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Majority of Elderly Women Living Without Economic Security

April 8, 2012 Comments off
Source:  Wider Opportunities for Women
Findings released today reveal that 60% of older women across the country lack the incomes to meet basic expenses. Based on the Elder Economic Security Standard™ Index (Elder Index), comprehensive data that defines the basic expenses facing retired adults over the age of 65, Wider Opportunities for Women’s (WOW) new brief explores how older women are faring in this economy. According to the Elder Index, the income older adults need to reach economic security ranges from $19,000 a year to $29,000 a year, depending on the individual’s housing situation. This gender-based study is the first in a report series, “Doing Without: Economic Insecurity and Older Americans,” that WOW is releasing this spring.

+ Full Document (PDF)

See also:  Doing Without: Economic Insecurity and Older Americans — No. 1: Ranking of the States

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Basic Economic Security Tables Initiative

October 24, 2011 Comments off

Basic Economic Security Tables Initiative
Source: Wider Opportunities for Women

The Basic Economic Security Tables™ Index (BEST) is a measure of the basic needs and assets workers require for economic security throughout a lifetime and across generations.

The BEST follows on a long history of research defining families’ spending and income needs, but reflects a modern economy and contemporary understanding of how families achieve financial stability. The BEST addresses the several pieces of the larger basic economic security picture—basic needs, savings and employment-based benefits—and allows a broad and complete view of worker needs and families’ prospects for achieving the economic security so critical to their futures and to their communities.

BEST values have been calculated for the United States and six state and regions to assist policymakers, researchers, advocates and media who assess the status of the nation’s workers, the needs of America’s families, and the state of the nation—today and in coming years. The US BEST also serves as benchmark for state and county BEST Indexes and provides context for state and local policy discussions. BEST data increases awareness of the challenges faced by hard working American families and points to important policies and jobs that allow these families to build and achieve economic security.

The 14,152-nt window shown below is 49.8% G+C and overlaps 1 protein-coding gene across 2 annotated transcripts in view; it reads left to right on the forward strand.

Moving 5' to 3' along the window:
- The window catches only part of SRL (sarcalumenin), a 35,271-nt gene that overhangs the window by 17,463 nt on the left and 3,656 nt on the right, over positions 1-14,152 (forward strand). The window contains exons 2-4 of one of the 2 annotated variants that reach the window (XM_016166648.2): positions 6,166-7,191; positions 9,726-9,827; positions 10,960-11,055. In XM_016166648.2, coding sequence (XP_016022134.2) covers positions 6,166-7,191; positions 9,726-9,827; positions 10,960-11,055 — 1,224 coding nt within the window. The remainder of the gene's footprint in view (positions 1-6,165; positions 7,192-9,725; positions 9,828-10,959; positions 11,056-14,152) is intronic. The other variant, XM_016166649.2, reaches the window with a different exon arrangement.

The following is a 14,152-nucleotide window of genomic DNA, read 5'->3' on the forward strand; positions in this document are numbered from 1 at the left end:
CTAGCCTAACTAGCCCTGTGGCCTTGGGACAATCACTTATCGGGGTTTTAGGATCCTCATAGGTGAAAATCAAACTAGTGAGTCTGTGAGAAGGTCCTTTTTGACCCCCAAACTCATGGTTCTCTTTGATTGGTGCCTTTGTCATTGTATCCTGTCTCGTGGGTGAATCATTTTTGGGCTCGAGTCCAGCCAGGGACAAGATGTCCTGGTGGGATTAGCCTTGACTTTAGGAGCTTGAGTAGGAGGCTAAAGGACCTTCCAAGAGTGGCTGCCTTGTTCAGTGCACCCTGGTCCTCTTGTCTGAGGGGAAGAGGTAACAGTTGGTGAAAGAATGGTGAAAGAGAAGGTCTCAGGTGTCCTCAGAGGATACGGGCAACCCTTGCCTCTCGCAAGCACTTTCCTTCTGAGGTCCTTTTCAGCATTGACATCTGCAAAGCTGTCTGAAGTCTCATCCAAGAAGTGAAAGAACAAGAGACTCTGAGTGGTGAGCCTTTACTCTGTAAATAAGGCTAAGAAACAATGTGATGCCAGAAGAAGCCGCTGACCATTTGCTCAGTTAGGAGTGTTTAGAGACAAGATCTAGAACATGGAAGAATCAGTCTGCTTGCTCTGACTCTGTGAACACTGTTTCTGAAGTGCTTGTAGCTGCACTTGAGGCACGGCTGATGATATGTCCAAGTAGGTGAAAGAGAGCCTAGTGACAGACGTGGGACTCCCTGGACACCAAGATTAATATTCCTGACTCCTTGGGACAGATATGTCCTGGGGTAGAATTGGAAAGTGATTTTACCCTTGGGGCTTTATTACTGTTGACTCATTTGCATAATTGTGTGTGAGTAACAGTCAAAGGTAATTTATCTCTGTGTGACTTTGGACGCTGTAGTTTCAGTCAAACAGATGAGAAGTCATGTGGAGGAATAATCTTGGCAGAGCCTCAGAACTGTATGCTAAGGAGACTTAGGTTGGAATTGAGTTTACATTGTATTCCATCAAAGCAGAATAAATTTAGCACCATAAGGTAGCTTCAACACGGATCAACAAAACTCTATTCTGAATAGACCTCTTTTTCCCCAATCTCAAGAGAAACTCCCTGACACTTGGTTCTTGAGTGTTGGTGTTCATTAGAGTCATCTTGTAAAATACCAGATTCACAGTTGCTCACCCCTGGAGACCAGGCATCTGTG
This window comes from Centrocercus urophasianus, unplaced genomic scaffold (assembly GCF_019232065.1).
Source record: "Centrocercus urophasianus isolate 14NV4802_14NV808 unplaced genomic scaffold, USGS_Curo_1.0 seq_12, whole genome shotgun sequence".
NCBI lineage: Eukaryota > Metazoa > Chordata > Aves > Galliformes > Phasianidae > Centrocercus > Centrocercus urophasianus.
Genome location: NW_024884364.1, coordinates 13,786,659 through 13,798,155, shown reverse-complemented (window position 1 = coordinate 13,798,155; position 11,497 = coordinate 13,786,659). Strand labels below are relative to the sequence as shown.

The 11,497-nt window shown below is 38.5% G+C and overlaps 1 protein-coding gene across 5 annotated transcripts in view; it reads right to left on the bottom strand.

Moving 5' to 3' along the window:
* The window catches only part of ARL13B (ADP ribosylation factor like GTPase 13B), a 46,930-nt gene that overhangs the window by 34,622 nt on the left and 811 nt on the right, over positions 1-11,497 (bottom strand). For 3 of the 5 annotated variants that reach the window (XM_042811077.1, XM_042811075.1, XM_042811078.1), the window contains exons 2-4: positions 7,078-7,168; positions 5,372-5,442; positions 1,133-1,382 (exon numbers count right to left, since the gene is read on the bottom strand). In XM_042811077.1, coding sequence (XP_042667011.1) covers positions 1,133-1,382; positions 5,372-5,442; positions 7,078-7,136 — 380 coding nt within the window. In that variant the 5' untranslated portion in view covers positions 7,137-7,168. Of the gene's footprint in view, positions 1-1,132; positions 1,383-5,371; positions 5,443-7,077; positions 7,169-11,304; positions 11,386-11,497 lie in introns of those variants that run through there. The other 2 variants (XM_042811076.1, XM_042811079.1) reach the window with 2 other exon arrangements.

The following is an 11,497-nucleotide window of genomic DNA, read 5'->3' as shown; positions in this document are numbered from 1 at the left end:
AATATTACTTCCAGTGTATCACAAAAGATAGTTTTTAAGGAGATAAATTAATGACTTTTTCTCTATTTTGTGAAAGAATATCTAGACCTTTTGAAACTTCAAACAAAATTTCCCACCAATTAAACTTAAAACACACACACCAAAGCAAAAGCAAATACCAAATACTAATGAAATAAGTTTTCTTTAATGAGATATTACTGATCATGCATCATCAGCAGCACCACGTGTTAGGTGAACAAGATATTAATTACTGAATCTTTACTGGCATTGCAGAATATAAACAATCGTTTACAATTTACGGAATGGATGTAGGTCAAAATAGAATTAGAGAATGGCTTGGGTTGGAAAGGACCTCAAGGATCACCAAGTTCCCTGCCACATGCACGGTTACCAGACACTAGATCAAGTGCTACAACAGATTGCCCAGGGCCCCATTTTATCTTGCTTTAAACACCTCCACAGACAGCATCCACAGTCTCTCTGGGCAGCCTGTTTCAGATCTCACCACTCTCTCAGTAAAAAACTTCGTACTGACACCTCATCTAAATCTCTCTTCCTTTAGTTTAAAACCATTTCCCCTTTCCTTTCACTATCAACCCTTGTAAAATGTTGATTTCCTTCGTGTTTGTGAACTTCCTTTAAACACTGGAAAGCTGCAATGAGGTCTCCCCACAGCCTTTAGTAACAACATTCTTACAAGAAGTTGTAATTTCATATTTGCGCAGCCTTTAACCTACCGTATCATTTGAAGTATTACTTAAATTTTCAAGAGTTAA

The Basic Economic Security Tables ™ (BEST) for United States

April 1, 2011 Comments off

The Basic Economic Security Tables ™ (BEST) for United States
Source: Wider Opportunities for Women
From press release (PDF):

As Congress works to meet the April 8 deadline for a final budget deal for fiscal year 2011, a new report on family economic security details the challenges that many Americans face in covering their basic expenses and the additional hardships families could suffer as a result of proposed budget cuts. The national Basic Economic Security Tables TM (BEST) Index, developed by Wider Opportunities for Women (WOW), a national organization that works to achieve economic independence for women and their families, finds that single workers need $30,012 a year – nearly twice the federal minimum wage – to cover basic expenses. Single-parents require nearly twice the income ($57,756) to support two children, while dual-income households with children require $67,920.

The Basic Economic Security Tables™ for the United States report, includes the comprehensive BEST Index that calculates the monthly income necessary for families to cover their basic expenses, including childcare, housing, health care, transportation, savings and retirement.

The BEST also demonstrates the challenges facing families trying to achieve economic security in the years ahead. The report finds that jobs created in the coming years will not provide economic security wages to the majority of workers who do not have 4-year college degrees. Fewer than 13% of jobs the US Department of Labor expects to be created by 2018 are likely to provide economic security to a single parent raising two or more children. A small majority of new jobs are expected to pay economic security wages for single workers without children, and approximately 43% of the new jobs will pay economic security wages for two workers raising two young children.

+ Full Report (PDF)

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